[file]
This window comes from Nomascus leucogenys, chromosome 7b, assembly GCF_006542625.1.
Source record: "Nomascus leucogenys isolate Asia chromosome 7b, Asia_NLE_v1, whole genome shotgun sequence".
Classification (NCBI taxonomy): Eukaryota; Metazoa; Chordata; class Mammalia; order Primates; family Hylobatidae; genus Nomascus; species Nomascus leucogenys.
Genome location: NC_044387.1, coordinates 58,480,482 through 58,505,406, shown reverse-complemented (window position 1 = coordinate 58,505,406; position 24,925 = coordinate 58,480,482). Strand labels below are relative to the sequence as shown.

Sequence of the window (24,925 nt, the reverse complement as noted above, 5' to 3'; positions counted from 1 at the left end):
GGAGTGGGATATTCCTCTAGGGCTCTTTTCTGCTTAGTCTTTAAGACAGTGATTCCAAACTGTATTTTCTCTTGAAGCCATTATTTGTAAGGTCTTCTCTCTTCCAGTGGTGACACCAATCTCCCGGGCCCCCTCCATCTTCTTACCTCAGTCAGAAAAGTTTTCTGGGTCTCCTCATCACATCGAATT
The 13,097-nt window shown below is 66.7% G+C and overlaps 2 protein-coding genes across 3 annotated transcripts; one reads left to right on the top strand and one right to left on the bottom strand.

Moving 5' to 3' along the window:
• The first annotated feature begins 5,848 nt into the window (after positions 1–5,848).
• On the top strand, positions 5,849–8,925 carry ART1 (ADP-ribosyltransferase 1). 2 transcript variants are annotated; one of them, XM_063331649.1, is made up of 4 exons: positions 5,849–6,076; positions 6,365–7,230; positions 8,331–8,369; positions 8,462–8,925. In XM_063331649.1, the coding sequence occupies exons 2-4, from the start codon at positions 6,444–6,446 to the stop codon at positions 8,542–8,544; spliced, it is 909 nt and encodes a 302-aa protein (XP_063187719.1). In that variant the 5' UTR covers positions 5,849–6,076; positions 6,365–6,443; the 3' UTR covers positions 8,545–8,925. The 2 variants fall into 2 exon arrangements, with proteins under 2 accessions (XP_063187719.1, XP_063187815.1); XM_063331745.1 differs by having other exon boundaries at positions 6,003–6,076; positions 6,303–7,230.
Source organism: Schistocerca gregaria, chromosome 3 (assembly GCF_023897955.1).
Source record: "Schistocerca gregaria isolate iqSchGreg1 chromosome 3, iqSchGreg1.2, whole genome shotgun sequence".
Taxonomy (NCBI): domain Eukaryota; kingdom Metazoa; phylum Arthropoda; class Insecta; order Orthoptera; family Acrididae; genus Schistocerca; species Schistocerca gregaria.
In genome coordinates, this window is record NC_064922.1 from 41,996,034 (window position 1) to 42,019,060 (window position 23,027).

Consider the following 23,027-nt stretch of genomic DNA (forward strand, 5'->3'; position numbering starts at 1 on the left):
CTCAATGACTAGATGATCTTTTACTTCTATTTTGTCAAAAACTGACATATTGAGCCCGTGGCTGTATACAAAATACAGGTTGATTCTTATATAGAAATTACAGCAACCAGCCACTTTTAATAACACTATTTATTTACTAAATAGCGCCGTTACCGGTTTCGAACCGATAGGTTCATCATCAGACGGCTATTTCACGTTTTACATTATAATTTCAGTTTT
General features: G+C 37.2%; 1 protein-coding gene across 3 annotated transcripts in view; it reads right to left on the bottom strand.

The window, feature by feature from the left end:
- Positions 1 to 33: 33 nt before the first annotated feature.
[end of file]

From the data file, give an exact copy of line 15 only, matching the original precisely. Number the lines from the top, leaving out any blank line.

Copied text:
Consider the following 23,027-nt stretch of genomic DNA (forward strand, 5'->3'; position numbering starts at 1 on the left):